For investors in China’s stock markets, it’s been a grim summer – and now worries about the growth prospects for the world’s second biggest economy are beginning to roil equity markets from Tokyo to New York. Clients and advisors are increasingly asking us whether these tremors in global markets could begin to shake the foundations of prime residential real estate in London. The honest answer is, it’s too early to say. Certainly, for investors nursing big losses on their stock market portfolios, finding the cash to make a property investment will have got harder. At the margins, there may be some forced disposals to compensate for losses elsewhere. But there is reason to believe that the volatility we’re seeing in financial markets could increase demand for bricks-and-mortar assets.
Our experience in the last crash, in 2007-08, may prove instructive. Then, we saw enquiries evaporate for more expensive prime property, above the £10 million mark. However, at the same time we witnessed growing demand at the less expensive end of the market, for properties around £2 million and below, as investors sought assets that are weakly correlated with stock markets.
“For Chinese investors, particularly, the roller coaster ride in the local market may well increase the appetite for the more predictable performance of overseas investments, including London property,” says Black Brick Managing Director Camilla Dell.
There is also some speculation that the proposed launch of a new scheme, the Qualified Domestic Individual Investor programme, will see more Chinese investors seek foreign real estate investments. The pilot programme will allow individuals from six cities, including Shanghai, to invest directly in overseas assets.
The falls in China’s stock market appear dramatic. But it is worth bearing in mind that the country’s equity market is less closely linked to the underlying economy than is the case in most developed economy. Recent years have seen enormous wealth built up in China’s ‘real’ economy, and that wealth will become an increasingly important factor in markets around the world in coming decades – including London’s property market.
“This is a trend that has been underway for some time,” says Dell, “which is why we’ve been targeting China as a key overseas market for Black Brick. Stocks and shares will go up and down but, long-term, demand from China is only going in one direction.”
So much for the future. As for the recent past, there has been a drop in the number of residential property transactions in the UK, especially for more expensive homes. The latest figures from the UK Land Registry show a 38% fall in the number of properties in London sold for more than £2 million in May, compared with the same month last year. At the same time, prices are continuing to rise. Across the whole of the London market, prices were 8.3% higher in July than 12 months ago, with the capital outpacing the 4.6% rise in prices across England and Wales as a whole. These two factors are, of course, connected. We are seeing far fewer properties coming on to the market, and a much higher number of potential buyers chasing whatever stock becomes available.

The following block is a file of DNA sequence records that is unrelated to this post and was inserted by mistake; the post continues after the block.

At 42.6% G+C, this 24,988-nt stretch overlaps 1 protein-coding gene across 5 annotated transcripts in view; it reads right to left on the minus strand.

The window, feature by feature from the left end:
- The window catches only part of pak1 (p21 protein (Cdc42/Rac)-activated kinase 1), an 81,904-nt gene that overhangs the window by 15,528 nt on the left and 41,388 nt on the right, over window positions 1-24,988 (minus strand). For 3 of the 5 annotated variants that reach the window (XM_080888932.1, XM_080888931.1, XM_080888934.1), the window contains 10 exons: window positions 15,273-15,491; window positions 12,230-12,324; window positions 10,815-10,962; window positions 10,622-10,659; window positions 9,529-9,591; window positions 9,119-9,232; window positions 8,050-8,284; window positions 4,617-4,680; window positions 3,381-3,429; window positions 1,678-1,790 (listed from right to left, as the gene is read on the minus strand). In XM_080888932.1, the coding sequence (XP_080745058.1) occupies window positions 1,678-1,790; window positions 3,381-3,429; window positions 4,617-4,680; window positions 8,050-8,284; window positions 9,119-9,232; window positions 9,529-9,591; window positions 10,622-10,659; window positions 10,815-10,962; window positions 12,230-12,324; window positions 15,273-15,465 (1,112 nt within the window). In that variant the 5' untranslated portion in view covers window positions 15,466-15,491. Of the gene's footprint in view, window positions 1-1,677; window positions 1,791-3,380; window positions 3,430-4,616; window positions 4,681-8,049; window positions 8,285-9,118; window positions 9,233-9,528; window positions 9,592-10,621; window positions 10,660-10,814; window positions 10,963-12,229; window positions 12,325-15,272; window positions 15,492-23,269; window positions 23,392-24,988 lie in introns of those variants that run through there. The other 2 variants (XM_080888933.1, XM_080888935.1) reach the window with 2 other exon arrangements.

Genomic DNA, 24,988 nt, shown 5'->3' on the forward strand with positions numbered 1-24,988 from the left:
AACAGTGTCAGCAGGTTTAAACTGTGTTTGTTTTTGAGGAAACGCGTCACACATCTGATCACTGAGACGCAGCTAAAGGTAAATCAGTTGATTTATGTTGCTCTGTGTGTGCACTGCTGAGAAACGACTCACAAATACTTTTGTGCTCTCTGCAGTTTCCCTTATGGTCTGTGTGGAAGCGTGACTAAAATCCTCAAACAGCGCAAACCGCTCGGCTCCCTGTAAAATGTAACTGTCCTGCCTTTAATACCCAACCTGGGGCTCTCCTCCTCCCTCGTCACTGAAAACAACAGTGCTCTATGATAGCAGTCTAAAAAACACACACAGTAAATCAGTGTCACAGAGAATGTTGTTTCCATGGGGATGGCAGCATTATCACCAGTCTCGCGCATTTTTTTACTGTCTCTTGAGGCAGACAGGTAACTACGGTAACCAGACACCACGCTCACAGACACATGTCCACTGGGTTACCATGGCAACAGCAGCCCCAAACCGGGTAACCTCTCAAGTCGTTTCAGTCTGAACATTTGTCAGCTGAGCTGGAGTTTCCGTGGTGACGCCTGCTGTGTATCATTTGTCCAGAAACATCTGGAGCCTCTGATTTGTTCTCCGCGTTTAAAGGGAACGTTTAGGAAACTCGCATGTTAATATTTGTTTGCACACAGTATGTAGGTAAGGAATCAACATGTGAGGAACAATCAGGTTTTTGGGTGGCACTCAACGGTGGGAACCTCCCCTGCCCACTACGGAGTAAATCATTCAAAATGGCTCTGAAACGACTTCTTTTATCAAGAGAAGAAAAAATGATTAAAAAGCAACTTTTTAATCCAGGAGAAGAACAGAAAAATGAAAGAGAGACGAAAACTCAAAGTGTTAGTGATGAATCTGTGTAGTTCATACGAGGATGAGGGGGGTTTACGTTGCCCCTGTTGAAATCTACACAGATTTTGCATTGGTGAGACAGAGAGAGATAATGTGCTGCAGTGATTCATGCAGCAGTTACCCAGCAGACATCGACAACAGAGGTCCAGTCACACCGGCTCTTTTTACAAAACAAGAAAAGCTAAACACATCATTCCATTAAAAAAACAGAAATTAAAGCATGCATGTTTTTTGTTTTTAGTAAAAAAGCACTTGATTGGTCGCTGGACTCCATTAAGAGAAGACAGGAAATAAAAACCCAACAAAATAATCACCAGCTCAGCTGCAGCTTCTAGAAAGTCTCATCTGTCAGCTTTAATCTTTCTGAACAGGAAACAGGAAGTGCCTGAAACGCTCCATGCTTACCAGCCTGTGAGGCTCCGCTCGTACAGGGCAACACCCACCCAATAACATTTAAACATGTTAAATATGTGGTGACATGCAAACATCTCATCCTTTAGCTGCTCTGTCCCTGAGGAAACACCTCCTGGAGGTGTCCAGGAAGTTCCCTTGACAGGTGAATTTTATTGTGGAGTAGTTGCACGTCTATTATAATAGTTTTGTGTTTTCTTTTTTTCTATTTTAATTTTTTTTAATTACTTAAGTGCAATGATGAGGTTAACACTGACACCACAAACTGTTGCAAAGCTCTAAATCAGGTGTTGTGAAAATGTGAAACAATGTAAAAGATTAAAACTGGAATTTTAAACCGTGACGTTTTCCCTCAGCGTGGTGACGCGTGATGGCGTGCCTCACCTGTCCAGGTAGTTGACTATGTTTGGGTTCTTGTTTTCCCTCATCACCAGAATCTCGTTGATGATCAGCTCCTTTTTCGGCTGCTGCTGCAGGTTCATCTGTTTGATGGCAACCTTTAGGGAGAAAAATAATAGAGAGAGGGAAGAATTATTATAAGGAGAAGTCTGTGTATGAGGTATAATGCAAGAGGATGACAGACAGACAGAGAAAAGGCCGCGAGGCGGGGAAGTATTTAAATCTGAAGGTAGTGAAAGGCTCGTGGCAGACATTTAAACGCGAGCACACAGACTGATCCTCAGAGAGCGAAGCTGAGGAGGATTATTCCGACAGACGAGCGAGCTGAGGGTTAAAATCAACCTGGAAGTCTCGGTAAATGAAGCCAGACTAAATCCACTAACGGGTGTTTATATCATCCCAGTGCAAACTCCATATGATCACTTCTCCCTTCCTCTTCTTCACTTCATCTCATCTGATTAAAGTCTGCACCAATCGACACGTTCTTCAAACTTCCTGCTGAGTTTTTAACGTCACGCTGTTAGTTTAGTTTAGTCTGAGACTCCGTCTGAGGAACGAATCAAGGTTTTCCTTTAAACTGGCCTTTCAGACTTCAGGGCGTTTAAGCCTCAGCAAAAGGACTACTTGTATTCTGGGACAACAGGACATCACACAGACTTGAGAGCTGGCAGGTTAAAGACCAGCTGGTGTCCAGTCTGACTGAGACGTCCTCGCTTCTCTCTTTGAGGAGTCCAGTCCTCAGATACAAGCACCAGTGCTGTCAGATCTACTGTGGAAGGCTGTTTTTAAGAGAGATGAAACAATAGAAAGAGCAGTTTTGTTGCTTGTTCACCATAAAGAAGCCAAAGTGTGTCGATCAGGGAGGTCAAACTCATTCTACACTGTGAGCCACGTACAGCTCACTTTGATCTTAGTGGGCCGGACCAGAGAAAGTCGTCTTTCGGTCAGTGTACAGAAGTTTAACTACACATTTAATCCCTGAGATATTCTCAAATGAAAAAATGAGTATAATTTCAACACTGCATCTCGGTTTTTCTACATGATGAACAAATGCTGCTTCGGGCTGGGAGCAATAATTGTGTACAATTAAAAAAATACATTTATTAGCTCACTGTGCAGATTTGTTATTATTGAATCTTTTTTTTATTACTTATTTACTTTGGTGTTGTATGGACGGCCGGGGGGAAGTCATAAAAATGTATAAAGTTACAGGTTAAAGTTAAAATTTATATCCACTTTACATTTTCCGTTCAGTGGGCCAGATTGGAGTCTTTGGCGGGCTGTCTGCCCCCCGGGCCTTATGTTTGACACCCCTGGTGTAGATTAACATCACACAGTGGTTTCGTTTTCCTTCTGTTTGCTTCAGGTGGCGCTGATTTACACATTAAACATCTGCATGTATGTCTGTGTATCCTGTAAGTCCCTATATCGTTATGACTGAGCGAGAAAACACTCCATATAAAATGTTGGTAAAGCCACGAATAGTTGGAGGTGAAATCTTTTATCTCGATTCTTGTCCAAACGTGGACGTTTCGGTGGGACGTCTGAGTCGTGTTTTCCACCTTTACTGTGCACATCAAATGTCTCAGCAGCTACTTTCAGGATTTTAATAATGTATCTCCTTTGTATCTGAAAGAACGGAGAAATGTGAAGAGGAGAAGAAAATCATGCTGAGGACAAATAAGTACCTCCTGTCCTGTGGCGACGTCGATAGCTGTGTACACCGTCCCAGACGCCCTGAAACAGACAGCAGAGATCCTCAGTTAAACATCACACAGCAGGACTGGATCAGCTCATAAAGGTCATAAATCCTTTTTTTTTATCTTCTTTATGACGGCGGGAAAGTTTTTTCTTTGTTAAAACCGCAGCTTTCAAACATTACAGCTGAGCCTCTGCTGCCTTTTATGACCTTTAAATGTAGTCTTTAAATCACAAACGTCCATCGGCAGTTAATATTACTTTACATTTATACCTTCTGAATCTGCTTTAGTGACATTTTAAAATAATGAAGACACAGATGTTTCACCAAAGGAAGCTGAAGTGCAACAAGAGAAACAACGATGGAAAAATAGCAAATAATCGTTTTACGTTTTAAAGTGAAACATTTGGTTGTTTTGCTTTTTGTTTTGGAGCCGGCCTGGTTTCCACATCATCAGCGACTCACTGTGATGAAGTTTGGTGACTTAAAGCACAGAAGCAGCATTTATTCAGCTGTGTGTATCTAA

While demand at the higher end of the prime market remains weak, we are seeing particular competition for properties below the £2 million level, in part as a result of changes to the Stamp Duty threshold announced last year. It is not uncommon for buyers to find themselves racing against literally dozens of rivals to secure properties, which are often going to sealed bids.
A growing number of UK-based clients are coming to us for help buying in this part of the market, due to their difficulty in both finding, and then successfully securing, suitable properties in the face of stiff competition.
Market intelligence and our connections mean that we can often secure early access when properties come onto the market. But we are also able to provide crucial advice on the bidding process, ensuring clients neither over- nor under-bid, based on our understanding of market conditions and appropriate comparables.
We recently acted successfully for just such a client, a first-time buyer from the UK who was struggling to find a suitable home in London. She was looking for a period property, with an easy commute to St. James, and with outside space. We found the perfect solution – a charming cottage townhouse on a quiet street in Earls Court. We were able to secure the property for £1.485 million despite strong competition from two other buyers, through how we presented our client to the agent. Our representation ensured that her offer was taken more seriously than those of rival potential purchasers, despite competitive bids.
Senior Black Brick representatives are taking to the skies over the coming months, meeting clients, private banks, wealth managers and law firms in Asia, Europe and the Middle East. Partner Caspar Harvard-Walls will be in Hong Kong from the 21st to the 24th of September, and in Singapore over the 28th and 29th. Managing Partner Camilla Dell be be visiting Geneva 12th and 13th October then Zurich on the 14th October and Dubai 1st to the 5th of November. Please don’t hesitate to email if you are interested in arranging meetings in any of those five cities or, indeed, closer to home.